Nationals of countries not listed above are advised to contact the high commission/embassy to check visa requirements.

Visa note:
Those nationals who do require a visa for Botswana must include a copy of their travel itinerary with their application, along with a letter of support from their intended host and return visa or residence permit from his/her country of residence.

Travel to or from South Africa
If you are planning to enter South Africa before or after you visit Botswana, you should refer to the travel advice for South Africa.

Travelling with children
The Botswana government has introduced new immigration rules from 1 October 2016. Children (under 18 years of age) who are travelling into or through Botswana must provide a certified copy of their full unabridged birth certificate as well as a valid passport (an abridged (short) birth certificate won’t be accepted).

If the child is travelling with one parent, with another adult or unaccompanied, the parent or parents who aren’t present will need to provide an affidavit giving their consent for the child to travel. For more information please contact the Botswana Embassy.

Travelling with children via South Africa
If you’re transiting through South Africa with children, see our South Africa travel advice page for information and advice about the documents you’ll need to carry.


More information: https://www.gov.uk/foreign-travel-advice/botswana/entry-requirements

Addresses of consulates

  • Botswana High Commission
    6 Stratford Place
    London W1C 1AY
    Tél. : (020) 7499 0031
    Fax : (020) 7647 1000
  • Ambassade du Botswana
    88 Avenue de Iéna
    75116 Paris
    Tél. : 01.47.20.08.23
    Fax :
    bostwana@brutele.be

Health

There are no vaccinations legally required to travel to Botswana from the UK, however, you need a yellow fever vaccination if you have travelled to a country (7 days or less before entering Botswana) where that disease is widely prevalent, such as Zambia/Victoria Falls.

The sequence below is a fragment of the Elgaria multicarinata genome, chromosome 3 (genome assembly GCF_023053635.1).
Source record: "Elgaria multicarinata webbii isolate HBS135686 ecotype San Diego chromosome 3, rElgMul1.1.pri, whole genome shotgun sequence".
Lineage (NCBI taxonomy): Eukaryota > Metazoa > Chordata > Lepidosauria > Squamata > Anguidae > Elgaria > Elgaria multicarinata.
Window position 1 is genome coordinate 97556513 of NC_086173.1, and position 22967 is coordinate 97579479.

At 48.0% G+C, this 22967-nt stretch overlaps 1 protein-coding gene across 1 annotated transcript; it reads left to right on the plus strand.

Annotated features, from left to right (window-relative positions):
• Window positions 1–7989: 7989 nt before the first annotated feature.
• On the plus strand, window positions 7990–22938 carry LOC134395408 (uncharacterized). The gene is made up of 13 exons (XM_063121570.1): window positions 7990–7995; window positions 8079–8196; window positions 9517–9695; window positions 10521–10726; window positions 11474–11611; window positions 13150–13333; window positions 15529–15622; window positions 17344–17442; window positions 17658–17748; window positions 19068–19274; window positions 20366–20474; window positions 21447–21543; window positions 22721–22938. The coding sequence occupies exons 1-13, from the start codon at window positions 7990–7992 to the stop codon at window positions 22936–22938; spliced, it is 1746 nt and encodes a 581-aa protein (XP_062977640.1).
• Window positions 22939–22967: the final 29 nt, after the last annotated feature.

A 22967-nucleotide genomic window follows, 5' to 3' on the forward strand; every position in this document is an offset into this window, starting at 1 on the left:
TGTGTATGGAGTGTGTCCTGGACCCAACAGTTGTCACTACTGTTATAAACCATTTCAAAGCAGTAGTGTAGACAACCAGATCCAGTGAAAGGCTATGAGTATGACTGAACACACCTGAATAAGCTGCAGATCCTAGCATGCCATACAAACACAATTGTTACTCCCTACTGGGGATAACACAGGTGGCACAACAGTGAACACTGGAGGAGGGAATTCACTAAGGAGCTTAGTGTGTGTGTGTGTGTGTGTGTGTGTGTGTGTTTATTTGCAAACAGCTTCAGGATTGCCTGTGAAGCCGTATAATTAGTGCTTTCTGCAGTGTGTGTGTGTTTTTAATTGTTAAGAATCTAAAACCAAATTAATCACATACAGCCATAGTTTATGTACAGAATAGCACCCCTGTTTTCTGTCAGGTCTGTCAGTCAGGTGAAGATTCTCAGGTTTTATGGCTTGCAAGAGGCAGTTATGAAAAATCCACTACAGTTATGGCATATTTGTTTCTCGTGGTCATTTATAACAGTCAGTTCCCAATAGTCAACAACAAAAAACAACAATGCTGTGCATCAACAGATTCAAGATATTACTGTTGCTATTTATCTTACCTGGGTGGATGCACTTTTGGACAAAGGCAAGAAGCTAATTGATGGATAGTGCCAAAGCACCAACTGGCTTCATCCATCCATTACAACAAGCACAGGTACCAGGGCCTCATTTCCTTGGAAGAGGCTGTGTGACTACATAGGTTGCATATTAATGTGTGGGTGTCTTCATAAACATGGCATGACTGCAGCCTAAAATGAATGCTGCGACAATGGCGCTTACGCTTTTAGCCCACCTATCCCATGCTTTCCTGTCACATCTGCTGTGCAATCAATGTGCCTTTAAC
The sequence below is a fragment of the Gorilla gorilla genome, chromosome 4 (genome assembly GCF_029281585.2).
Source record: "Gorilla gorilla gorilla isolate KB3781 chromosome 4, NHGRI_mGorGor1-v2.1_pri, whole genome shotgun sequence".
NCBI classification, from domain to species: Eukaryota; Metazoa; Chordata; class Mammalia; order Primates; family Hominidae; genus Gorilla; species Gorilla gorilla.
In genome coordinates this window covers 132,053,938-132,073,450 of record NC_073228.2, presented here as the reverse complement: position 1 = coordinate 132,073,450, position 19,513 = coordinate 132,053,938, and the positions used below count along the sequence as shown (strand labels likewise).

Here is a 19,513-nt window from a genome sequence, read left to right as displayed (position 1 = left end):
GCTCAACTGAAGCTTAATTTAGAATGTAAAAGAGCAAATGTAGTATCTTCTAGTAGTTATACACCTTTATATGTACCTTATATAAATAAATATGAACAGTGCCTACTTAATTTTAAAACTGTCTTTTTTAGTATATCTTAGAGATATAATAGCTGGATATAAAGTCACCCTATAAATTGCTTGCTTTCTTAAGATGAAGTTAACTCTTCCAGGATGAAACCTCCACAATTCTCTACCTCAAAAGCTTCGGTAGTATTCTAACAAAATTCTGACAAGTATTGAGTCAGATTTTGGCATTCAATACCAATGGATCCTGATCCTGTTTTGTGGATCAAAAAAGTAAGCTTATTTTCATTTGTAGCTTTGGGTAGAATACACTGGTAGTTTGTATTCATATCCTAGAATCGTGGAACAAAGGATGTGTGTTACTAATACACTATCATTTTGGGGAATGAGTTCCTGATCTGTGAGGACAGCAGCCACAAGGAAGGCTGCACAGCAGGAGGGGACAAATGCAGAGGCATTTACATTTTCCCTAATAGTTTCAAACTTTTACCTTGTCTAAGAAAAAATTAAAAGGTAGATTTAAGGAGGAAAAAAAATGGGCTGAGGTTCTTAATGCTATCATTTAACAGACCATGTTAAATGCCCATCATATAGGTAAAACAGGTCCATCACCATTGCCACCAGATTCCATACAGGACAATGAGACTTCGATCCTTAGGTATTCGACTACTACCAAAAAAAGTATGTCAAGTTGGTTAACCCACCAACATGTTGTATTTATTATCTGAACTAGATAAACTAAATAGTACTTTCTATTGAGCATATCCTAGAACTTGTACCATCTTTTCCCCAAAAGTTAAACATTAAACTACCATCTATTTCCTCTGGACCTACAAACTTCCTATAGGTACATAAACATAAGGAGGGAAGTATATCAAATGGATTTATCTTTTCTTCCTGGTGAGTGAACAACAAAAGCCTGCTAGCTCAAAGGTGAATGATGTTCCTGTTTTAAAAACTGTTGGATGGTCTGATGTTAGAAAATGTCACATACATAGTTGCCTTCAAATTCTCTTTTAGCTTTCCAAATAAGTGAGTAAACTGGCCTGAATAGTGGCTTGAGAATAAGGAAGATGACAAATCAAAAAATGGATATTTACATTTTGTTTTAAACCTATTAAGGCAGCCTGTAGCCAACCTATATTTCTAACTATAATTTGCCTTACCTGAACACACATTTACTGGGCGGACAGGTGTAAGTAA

You should check with your doctor who has access to the most up-to-date information but the following vaccinations are usually recommended - Diphtheria, Tetanus and Polio (DTP) together with Hepatitis A and typhoid.
If you are staying longer than 3 months or have a particular risk you might consider a rabies vaccination. Vaccination against Tuberculosis as well as Hepatitis B are also sometimes recommended for stays longer than 3 months.
Malaria is prevalent in the country, but mainly during the warm and wet season and particularly in the northern half of the country. The south is generally considered lower risk. Don't underestimate this tropical disease and take precautions. Buy repellent (preferably with 50% DEET) and sleep under a net and speak to your doctor about anti-malarial medication.

Insurance

It is a condition of your booking with Equus Journeys that you have travel insurance which covers you for the riding activities to be undertaken. Your travel insurance should cover you for medical expenses and repatriation. Your guides will require your travel insurance details before they allow you to ride and may refuse to let you ride if you cannot provide them. You should take your insurance documents with you.

Voltage

220-240 volts AC, 50Hz. 15- and 13-amp plug sockets are in use. Plugs used are British-style with two flat blades and one flat grounding blade, or South African style with two circular metal pins above a large circular grounding pin.

Budget and money

Pula (BWP; symbol P) = 100 thebe.